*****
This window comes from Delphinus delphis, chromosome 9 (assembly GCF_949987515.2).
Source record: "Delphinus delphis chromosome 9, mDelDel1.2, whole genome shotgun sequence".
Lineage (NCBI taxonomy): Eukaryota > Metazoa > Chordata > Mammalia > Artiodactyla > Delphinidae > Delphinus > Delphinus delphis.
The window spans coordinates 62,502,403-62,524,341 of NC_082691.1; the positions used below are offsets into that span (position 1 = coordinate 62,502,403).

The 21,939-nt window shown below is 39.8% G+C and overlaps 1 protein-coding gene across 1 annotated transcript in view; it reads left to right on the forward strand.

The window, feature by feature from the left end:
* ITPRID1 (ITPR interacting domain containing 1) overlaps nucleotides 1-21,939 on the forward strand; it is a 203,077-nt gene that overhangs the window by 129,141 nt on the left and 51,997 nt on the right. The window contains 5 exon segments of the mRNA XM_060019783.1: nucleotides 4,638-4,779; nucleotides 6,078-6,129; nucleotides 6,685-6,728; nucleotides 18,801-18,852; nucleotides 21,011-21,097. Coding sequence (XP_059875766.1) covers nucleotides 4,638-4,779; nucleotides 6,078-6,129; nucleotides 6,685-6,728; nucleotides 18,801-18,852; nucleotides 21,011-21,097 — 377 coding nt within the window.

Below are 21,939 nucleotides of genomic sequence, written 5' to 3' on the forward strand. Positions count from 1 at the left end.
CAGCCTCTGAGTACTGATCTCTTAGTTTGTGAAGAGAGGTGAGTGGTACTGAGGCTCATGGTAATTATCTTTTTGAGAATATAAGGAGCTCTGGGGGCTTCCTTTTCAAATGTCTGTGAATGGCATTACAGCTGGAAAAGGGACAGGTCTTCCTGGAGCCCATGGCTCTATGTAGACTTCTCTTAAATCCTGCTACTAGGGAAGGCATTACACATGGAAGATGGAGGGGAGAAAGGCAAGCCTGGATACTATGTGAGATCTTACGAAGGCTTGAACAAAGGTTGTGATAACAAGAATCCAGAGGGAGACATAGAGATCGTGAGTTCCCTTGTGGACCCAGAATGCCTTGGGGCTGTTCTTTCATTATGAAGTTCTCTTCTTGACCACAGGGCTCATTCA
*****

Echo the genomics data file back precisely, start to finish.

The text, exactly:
This window comes from Delphinus delphis, chromosome 9 (assembly GCF_949987515.2).
Source record: "Delphinus delphis chromosome 9, mDelDel1.2, whole genome shotgun sequence".
Lineage (NCBI taxonomy): Eukaryota > Metazoa > Chordata > Mammalia > Artiodactyla > Delphinidae > Delphinus > Delphinus delphis.
The window spans coordinates 62,502,403-62,524,341 of NC_082691.1; the positions used below are offsets into that span (position 1 = coordinate 62,502,403).

The 21,939-nt window shown below is 39.8% G+C and overlaps 1 protein-coding gene across 1 annotated transcript in view; it reads left to right on the forward strand.

The window, feature by feature from the left end:
* ITPRID1 (ITPR interacting domain containing 1) overlaps nucleotides 1-21,939 on the forward strand; it is a 203,077-nt gene that overhangs the window by 129,141 nt on the left and 51,997 nt on the right. The window contains 5 exon segments of the mRNA XM_060019783.1: nucleotides 4,638-4,779; nucleotides 6,078-6,129; nucleotides 6,685-6,728; nucleotides 18,801-18,852; nucleotides 21,011-21,097. Coding sequence (XP_059875766.1) covers nucleotides 4,638-4,779; nucleotides 6,078-6,129; nucleotides 6,685-6,728; nucleotides 18,801-18,852; nucleotides 21,011-21,097 — 377 coding nt within the window.

Below are 21,939 nucleotides of genomic sequence, written 5' to 3' on the forward strand. Positions count from 1 at the left end.
CAGCCTCTGAGTACTGATCTCTTAGTTTGTGAAGAGAGGTGAGTGGTACTGAGGCTCATGGTAATTATCTTTTTGAGAATATAAGGAGCTCTGGGGGCTTCCTTTTCAAATGTCTGTGAATGGCATTACAGCTGGAAAAGGGACAGGTCTTCCTGGAGCCCATGGCTCTATGTAGACTTCTCTTAAATCCTGCTACTAGGGAAGGCATTACACATGGAAGATGGAGGGGAGAAAGGCAAGCCTGGATACTATGTGAGATCTTACGAAGGCTTGAACAAAGGTTGTGATAACAAGAATCCAGAGGGAGACATAGAGATCGTGAGTTCCCTTGTGGACCCAGAATGCCTTGGGGCTGTTCTTTCATTATGAAGTTCTCTTCTTGACCACAGGGCTCATTCA